abstract = "This study is based on telephone interviews in 2012 with 25 arbitrarily chosen adolescents between 20-27 years who had recently migrated from the rural Danish municipality of Lemvig, supplemented with results from a 2011 survey (n=120). Within a theoretical framework of belonging (Cohen, 1982) combined with Bourdieu’s (1986) general theory of the economy of practices, the purpose is to shed light on three, interrelated questions: Why do young rural-urban migrants leave their places of birth, what do they leave behind, and do they consider moving back later in life? The new empirical contribution is to shed light on the latter, important question, which has been somewhat overlooked within rural studies. In line with previous studies, adolescents’ decision to move was often complex, although achieving legitimate cultural (educational) capitalin urban areas was crucial. However, most of them still felt a strong emotional attachment – belonging – to their local area, mainly to family, friends, local community and place. In what regards potential return migration, difficulties in getting a good job and thus securing good incomes and social recognition seemed to be the main obstacle for moving back. Hence, many seemed trapped between two ‘competing’ sets of emotions – security/warmth and personal pride/ambition – that is, between their belonging to a specific local field characterized by ‘survival’ networks (Corbett, 2013) and their longing for a non-specific, other place where they could achieve, and capitalize upon, highly state recognized forms of educational and symbolic capital targeted at the national ‘field of fields’ (cf. Hektner, 1995; Johnson et al., 2005; Bourdieu, 2014). Atthe macro level, the rural-to-urban migration trend mirrors an unequal distribution of legitimate symbolic capital in space, i.e. the rural-urban power divide, reinforced by a negative discourse of rurality (Winther andSvendsen, 2012).",
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N2 - This study is based on telephone interviews in 2012 with 25 arbitrarily chosen adolescents between 20-27 years who had recently migrated from the rural Danish municipality of Lemvig, supplemented with results from a 2011 survey (n=120). Within a theoretical framework of belonging (Cohen, 1982) combined with Bourdieu’s (1986) general theory of the economy of practices, the purpose is to shed light on three, interrelated questions: Why do young rural-urban migrants leave their places of birth, what do they leave behind, and do they consider moving back later in life? The new empirical contribution is to shed light on the latter, important question, which has been somewhat overlooked within rural studies. In line with previous studies, adolescents’ decision to move was often complex, although achieving legitimate cultural (educational) capitalin urban areas was crucial. However, most of them still felt a strong emotional attachment – belonging – to their local area, mainly to family, friends, local community and place. In what regards potential return migration, difficulties in getting a good job and thus securing good incomes and social recognition seemed to be the main obstacle for moving back. Hence, many seemed trapped between two ‘competing’ sets of emotions – security/warmth and personal pride/ambition – that is, between their belonging to a specific local field characterized by ‘survival’ networks (Corbett, 2013) and their longing for a non-specific, other place where they could achieve, and capitalize upon, highly state recognized forms of educational and symbolic capital targeted at the national ‘field of fields’ (cf. Hektner, 1995; Johnson et al., 2005; Bourdieu, 2014). Atthe macro level, the rural-to-urban migration trend mirrors an unequal distribution of legitimate symbolic capital in space, i.e. the rural-urban power divide, reinforced by a negative discourse of rurality (Winther andSvendsen, 2012).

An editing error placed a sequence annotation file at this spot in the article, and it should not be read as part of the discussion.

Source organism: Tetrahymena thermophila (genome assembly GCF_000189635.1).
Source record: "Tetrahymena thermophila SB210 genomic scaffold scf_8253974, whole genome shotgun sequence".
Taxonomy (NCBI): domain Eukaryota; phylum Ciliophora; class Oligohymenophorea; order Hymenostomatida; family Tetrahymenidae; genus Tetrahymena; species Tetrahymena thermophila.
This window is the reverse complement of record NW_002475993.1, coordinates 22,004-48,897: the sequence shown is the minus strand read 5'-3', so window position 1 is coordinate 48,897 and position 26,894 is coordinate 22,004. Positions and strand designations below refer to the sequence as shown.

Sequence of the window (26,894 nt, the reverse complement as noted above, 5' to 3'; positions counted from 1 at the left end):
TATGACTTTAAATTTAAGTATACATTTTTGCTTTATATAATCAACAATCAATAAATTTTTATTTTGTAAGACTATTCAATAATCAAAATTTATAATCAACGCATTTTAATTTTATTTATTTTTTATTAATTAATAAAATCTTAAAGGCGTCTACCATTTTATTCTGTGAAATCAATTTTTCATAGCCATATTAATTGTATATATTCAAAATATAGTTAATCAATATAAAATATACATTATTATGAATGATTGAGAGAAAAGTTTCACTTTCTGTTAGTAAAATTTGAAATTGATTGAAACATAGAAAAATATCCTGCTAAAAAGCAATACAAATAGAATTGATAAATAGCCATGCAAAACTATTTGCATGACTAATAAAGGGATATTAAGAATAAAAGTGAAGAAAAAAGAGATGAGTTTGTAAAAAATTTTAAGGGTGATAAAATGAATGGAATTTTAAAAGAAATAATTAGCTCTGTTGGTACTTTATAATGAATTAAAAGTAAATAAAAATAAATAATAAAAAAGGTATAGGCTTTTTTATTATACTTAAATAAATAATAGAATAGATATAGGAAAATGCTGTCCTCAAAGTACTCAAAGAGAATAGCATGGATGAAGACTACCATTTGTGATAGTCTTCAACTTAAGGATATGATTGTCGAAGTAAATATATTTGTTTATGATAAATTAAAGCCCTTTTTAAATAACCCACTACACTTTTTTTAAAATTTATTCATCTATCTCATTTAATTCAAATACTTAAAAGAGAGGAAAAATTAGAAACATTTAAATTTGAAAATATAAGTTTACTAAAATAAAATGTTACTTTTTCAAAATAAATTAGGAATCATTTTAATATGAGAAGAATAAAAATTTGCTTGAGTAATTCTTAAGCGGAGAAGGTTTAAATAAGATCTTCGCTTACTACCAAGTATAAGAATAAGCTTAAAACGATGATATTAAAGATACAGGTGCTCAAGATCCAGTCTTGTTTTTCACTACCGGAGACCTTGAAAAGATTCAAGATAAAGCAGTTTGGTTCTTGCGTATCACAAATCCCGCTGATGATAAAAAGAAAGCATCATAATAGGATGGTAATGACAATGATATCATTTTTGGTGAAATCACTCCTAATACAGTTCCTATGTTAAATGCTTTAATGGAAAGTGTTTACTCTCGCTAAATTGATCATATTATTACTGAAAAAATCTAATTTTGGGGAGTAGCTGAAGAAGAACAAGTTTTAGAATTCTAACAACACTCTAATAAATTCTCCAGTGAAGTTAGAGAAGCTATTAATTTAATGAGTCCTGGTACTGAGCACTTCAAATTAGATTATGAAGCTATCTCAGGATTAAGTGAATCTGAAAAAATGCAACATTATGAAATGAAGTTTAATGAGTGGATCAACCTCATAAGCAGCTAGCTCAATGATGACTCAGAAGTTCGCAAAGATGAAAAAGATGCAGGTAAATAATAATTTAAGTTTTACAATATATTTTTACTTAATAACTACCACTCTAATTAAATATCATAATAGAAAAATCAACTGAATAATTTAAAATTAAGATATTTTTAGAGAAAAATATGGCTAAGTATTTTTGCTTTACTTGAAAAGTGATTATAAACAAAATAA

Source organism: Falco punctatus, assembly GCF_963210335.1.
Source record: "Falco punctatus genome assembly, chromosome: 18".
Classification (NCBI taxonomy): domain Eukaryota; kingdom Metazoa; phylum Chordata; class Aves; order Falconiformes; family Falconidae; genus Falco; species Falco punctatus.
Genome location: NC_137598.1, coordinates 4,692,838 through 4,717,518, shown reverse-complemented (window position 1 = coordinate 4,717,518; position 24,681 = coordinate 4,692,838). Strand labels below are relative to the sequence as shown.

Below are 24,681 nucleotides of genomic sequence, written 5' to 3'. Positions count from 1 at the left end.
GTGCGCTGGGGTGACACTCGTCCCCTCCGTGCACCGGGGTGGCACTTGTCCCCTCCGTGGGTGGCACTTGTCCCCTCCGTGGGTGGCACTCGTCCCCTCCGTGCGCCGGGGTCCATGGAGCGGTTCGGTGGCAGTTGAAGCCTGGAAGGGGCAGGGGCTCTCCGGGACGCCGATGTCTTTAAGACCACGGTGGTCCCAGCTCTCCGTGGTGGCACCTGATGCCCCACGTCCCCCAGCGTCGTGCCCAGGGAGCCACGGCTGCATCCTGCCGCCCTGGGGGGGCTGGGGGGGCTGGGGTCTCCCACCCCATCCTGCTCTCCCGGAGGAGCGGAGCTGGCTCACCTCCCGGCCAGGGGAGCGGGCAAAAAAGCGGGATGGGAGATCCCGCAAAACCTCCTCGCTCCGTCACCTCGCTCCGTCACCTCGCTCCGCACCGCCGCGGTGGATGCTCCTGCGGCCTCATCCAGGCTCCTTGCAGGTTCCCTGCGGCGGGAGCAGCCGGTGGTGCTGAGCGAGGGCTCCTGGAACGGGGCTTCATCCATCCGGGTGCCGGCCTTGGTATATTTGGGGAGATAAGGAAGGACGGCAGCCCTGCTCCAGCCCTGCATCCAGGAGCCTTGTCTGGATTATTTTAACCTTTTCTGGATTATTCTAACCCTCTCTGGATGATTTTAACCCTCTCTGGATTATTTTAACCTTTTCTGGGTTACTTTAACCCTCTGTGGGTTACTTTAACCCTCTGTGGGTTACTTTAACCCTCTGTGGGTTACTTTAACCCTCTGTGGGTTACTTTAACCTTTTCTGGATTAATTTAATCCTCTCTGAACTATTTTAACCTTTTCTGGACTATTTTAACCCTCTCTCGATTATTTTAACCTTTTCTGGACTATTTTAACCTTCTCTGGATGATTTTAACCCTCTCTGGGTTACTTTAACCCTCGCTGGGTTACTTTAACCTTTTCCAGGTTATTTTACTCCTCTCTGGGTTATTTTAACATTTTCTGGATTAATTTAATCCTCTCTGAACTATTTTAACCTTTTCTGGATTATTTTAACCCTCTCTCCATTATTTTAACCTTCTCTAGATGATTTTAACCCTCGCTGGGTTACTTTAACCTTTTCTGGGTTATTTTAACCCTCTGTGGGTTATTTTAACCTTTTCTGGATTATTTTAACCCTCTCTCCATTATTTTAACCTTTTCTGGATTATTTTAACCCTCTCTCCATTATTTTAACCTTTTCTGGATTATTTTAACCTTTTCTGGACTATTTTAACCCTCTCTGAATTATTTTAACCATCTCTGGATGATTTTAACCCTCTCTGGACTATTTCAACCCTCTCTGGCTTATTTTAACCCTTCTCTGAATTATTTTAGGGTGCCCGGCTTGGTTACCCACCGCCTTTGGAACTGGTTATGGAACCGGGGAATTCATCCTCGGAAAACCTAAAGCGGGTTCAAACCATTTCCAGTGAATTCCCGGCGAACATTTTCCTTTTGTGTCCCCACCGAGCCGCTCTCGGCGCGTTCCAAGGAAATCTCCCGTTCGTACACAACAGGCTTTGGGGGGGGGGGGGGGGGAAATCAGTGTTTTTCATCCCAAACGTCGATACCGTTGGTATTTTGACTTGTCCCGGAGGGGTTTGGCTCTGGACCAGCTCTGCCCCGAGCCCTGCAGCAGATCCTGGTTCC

AB - This study is based on telephone interviews in 2012 with 25 arbitrarily chosen adolescents between 20-27 years who had recently migrated from the rural Danish municipality of Lemvig, supplemented with results from a 2011 survey (n=120). Within a theoretical framework of belonging (Cohen, 1982) combined with Bourdieu’s (1986) general theory of the economy of practices, the purpose is to shed light on three, interrelated questions: Why do young rural-urban migrants leave their places of birth, what do they leave behind, and do they consider moving back later in life? The new empirical contribution is to shed light on the latter, important question, which has been somewhat overlooked within rural studies. In line with previous studies, adolescents’ decision to move was often complex, although achieving legitimate cultural (educational) capitalin urban areas was crucial. However, most of them still felt a strong emotional attachment – belonging – to their local area, mainly to family, friends, local community and place. In what regards potential return migration, difficulties in getting a good job and thus securing good incomes and social recognition seemed to be the main obstacle for moving back. Hence, many seemed trapped between two ‘competing’ sets of emotions – security/warmth and personal pride/ambition – that is, between their belonging to a specific local field characterized by ‘survival’ networks (Corbett, 2013) and their longing for a non-specific, other place where they could achieve, and capitalize upon, highly state recognized forms of educational and symbolic capital targeted at the national ‘field of fields’ (cf. Hektner, 1995; Johnson et al., 2005; Bourdieu, 2014). Atthe macro level, the rural-to-urban migration trend mirrors an unequal distribution of legitimate symbolic capital in space, i.e. the rural-urban power divide, reinforced by a negative discourse of rurality (Winther andSvendsen, 2012).